- May 24th, 2016
- Xbox One / Playstation 4 / PC
- Blizzard Entertainment
In a market filled with online shooters where the game play is fast and focused on more of a twitch shooting Blizzard has decided to shy away and instead bring us Overwatch instead. Overwatch is a online FPS shooter but with more focus on teamwork and being tactical with your attacks or defending instead of just running out guns blazing.
Instead of building your own class or character Overwatch gives players 21 different ones to choose from all different in their attacks and abilities. This gives players the chance to not only find which ones they like more but also help build their team online evenly as Overwatch (given a good online team) is very dependent on each player bringing something to the table. Even though characters are defined by 4 major classes all feel balanced in their own way and can be countered by someone playing a different character. When in a game with a team that is evenly balanced and working together seeing each other use their abilities in conjunction is a thing of beauty and shows what Blizzard was trying to accomplish in the game.
What I noticed though is that once I got comfortable with a character (mine was more along the lines of your generic solider) I never really changed him. Especially with the solider class it is generic though versatile to really get through all other characters. Since the controls are so easy to pick up as well trying out other characters isn’t a challenge it’s just that I felt with one character I was able to easily go through a match never really facing a challenge.
Visually the game has a bright more cartoonish look that works great. The visuals are stunning and even in the heat of battle never go done and are always clear to see what is going on. Each character looks distinctive also having multiple outfits to go into battle with . Maps are filled with bright details and go from wide open areas to small enclosed rooms each feeling different than the map before it. The game makes a large effort to give each character at least a minor backstory and it’s even noticeable in the maps as you can see posters and the like for each character.
Overall Overwatch can be great fun. It’s an easy game to pick up and go with and comes with enough characters to satisfy you for a good amount of time. After a while however especially once becoming comfortable with a character the game play does start to wear thin. With a limited amount of online game modes and no single player those looking for that super long time game may be turned off but for some good fun for a few weeks Overwatch will keep you entertained.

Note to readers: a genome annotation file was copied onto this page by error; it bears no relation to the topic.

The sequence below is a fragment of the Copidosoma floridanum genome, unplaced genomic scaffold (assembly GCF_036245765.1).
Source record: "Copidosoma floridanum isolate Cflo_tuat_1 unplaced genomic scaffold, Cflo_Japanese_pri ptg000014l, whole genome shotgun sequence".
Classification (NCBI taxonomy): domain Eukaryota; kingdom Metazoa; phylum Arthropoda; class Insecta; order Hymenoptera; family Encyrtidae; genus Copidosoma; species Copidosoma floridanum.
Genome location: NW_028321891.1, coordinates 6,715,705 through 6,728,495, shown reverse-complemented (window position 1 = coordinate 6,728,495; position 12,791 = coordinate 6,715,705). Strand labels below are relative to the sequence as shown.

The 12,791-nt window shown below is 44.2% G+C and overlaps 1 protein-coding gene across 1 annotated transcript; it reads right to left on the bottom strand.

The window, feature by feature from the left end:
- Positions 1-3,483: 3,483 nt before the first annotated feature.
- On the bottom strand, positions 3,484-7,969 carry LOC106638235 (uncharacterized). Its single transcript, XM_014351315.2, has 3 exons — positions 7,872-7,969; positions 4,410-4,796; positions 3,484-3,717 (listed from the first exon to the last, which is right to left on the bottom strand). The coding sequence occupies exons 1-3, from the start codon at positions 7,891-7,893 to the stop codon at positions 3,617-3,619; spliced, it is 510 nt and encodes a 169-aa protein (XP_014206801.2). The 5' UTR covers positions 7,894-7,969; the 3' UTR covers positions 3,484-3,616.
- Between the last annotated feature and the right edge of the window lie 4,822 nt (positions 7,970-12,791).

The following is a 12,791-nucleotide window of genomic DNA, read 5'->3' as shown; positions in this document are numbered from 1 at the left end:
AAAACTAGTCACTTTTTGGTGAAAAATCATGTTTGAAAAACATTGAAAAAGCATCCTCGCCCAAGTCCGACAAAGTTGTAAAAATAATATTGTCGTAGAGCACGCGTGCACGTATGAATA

Score : 7/10
- July 12th, 2016
- PS4 / Xbox One / PC
- FireForge Games / Activision
Movie tie in games are nothing new, they usually aren’t anything too good except for the few random ones here or there but that has become something us as a gaming community has come to accept. Then comes along a game like Ghostbusters though that just feels like they are pouring salt into our open wound.
Ghostbusters is such a great idea for a game that a number of things could turn it into even a half solid game. However what FireForge Studios instead has given us is a $50 (that’s right, $50) arcade game. Featuring none of the actors from the film nor relating to the film much it seems we are given a top down shooter full of mediocre.
Your ghost busters team is consisting of two men and two women all of which push out one liners that fall short and no personality to care for. A story that no one in their right mind would even blink an eye towards. It’s clear the development team took the short safe route for this game and it shows.
Even the game play is just safe to the point of boring. It is your standard top down stick shooter. You walk through bland and lifeless environments very rarely given a chance to go off the beat path to explore anything. You go from room to room or area to area fighting enemies or waves of enemies to just get to your next battle. Very quickly does the game become stale actually losing it’s touch during the first training mission. You actually see all the game has to offer during the first training mission which only lasts around 10 minutes anyway. You kill a lot of random enemies like books, candles, and floating skulls (you know stuff the Ghostbusters actively kill), with the more powerful enemies requiring use of your beam which is just rotating your joy stick and mashing a button for score.
One big thing that kills me is that each level lasts around 45-50 minutes, no stopping and going either. After one level I found myself having to drag forward with the game having no desire to continue on. If you took the Ghostbusters name off this game it could easily pass for the hundred others like it which only further brings me pain knowing that they somehow pushed this off with a $50 price tag.
They do attempt to throw a few curve balls in to try to improve gameplay, neither of which work. There is a RPG style level up system and skill tree, though you can only upgrade the character you are playing as. I also found that even upgrading them made little difference. You also have a PKE meter you can use to find hidden objects and collectables. The problem is when the meter is in use your character moves at what seems like 20% of his already slow speed dragging the gameplay to almost a halt.
Overall Ghostbusters has really no redeemable factors to it. It is a overpriced arcade game cash in that is just there to garnish funds off the popularity the Ghostbusters name currently has. This should be avoided.
Score : 1/10